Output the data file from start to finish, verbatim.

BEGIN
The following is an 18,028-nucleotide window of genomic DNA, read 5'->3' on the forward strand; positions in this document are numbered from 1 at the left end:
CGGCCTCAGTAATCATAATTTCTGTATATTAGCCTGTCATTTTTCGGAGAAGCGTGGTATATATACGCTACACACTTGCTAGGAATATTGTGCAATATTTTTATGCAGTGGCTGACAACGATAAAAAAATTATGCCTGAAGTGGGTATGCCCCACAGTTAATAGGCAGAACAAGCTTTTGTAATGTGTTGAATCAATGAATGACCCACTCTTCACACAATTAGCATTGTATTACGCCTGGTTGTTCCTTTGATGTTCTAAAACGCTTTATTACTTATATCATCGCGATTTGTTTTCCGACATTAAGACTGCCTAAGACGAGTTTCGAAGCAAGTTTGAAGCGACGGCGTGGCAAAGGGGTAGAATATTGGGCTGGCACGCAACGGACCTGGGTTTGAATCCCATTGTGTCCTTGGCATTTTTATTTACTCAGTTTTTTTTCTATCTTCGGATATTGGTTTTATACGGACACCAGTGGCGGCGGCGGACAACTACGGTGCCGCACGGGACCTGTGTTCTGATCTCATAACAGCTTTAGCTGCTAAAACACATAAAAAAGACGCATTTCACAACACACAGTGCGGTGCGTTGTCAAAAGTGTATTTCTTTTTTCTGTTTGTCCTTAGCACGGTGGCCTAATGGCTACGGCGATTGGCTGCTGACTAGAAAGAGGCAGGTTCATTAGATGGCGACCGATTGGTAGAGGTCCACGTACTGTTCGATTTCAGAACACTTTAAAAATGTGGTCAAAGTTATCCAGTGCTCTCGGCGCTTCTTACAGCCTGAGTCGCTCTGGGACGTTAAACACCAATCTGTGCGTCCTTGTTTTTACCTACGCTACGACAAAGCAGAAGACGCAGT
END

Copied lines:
The following is an 18,028-nucleotide window of genomic DNA, read 5'->3' on the forward strand; positions in this document are numbered from 1 at the left end:
CGGCCTCAGTAATCATAATTTCTGTATATTAGCCTGTCATTTTTCGGAGAAGCGTGGTATATATACGCTACACACTTGCTAGGAATATTGTGCAATATTTTTATGCAGTGGCTGACAACGATAAAAAAATTATGCCTGAAGTGGGTATGCCCCACAGTTAATAGGCAGAACAAGCTTTTGTAATGTGTTGAATCAATGAATGACCCACTCTTCACACAATTAGCATTGTATTACGCCTGGTTGTTCCTTTGATGTTCTAAAACGCTTTATTACTTATATCATCGCGATTTGTTTTCCGACATTAAGACTGCCTAAGACGAGTTTCGAAGCAAGTTTGAAGCGACGGCGTGGCAAAGGGGTAGAATATTGGGCTGGCACGCAACGGACCTGGGTTTGAATCCCATTGTGTCCTTGGCATTTTTATTTACTCAGTTTTTTTTCTATCTTCGGATATTGGTTTTATACGGACACCAGTGGCGGCGGCGGACAACTACGGTGCCGCACGGGACCTGTGTTCTGATCTCATAACAGCTTTAGCTGCTAAAACACATAAAAAAGACGCATTTCACAACACACAGTGCGGTGCGTTGTCAAAAGTGTATTTCTTTTTTCTGTTTGTCCTTAGCACGGTGGCCTAATGGCTACGGCGATTGGCTGCTGACTAGAAAGAGGCAGGTTCATTAGATGGCGACCGATTGGTAGAGGTCCACGTACTGTTCGATTTCAGAACACTTTAAAAATGTGGTCAAAGTTATCCAGTGCTCTCGGCGCTTCTTACAGCCTGAGTCGCTCTGGGACGTTAAACACCAATCTGTGCGTCCTTGTTTTTACCTACGCTACGACAAAGCAGAAGACGCAGT